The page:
TOKYO -- Shin-Etsu Chemical is planning to build a 160 billion yen ($1.43 billion) polyvinyl chloride resin plant in the U.S., aiming to solidify its top global position in production of the material.
The plant will use as a raw material U.S. shale gas-derived ethylene, which is half as expensive as naphtha, which the company currently uses.
The U.S. plant will benefit from tax cuts on investment, introduced by the administration of President Donald Trump to encourage plant construction in the U.S.
Using the favorable conditions, Shin-Etsu aims to establish an ethylene-based production system to further solidify its top share in the global market.
The new plant will be built on a site adjacent to the company's existing plant in the U.S. state of Louisiana, where Shintech, a polyvinyl chloride manufacturing subsidiary, is located. Shin-Etsu plans to bring it online by January 2021.
The plant will boost Shin-Etsu's total production capacity by an estimated 10% to 3.24 million tons a year.
Within the new plant's grounds, Shin-Etsu Chemical is building another plant to produce ethylene, an ingredient of vinyl chloride, with an investment of about 150 billion yen. The ethylene plant is scheduled for completion by the end of this year.
The plant will produce ethylene using shale gas, thereby keeping raw material costs at half those of the naphtha method.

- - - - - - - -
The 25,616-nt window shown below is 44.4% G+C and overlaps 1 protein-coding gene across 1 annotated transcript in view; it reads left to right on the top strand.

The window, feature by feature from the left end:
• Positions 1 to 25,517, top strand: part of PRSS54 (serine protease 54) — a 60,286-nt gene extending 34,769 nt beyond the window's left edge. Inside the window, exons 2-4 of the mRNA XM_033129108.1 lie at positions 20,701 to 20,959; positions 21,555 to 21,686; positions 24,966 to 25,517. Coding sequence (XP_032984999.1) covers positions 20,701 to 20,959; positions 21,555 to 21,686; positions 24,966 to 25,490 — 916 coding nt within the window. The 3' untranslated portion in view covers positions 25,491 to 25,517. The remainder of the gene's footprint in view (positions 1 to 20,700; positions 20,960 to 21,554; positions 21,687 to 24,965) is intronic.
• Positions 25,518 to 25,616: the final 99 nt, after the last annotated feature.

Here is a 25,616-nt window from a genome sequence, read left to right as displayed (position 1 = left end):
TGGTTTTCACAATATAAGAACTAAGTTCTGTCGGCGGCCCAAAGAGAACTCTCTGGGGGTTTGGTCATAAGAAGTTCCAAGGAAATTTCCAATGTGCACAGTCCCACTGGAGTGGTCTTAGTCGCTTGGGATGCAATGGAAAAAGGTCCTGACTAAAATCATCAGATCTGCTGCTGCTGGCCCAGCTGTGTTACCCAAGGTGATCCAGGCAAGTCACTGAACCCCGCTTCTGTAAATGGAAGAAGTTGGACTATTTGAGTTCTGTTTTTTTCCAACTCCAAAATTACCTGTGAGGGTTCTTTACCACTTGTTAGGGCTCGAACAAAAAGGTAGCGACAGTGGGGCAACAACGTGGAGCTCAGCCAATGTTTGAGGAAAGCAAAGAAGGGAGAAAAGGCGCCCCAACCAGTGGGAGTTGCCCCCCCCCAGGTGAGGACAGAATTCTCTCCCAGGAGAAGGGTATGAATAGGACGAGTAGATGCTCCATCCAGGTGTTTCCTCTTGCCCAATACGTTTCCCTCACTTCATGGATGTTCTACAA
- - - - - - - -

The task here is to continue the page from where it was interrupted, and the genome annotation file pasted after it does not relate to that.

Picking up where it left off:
Shin-Etsu Chemical procures about half the ethylene it uses to produce vinyl chloride in the U.S. from external sources.
The completion of the ethylene plant will render the company self-sufficient. The company is developing a system that allows it to handle the entire process from shale gas-derived low-cost ethylene production to vinyl chloride manufacturing.
Vinyl chloride is used in window frames, exterior walls and pipes. The global drive to develop infrastructure is steadily driving up demand, which is projected to continue to grow at an annual rate of 2%.
China, which has the capacity to produce more than half the vinyl chloride consumed worldwide, previously supplied the chemical cheaply to Asia. But many Chinese plants have been forced to shut down because they are unable to meet environmental regulations, creating a shortage.
Shin-Etsu Chemical hopes to expand its global share from the current 30% or so by increasing capital investment.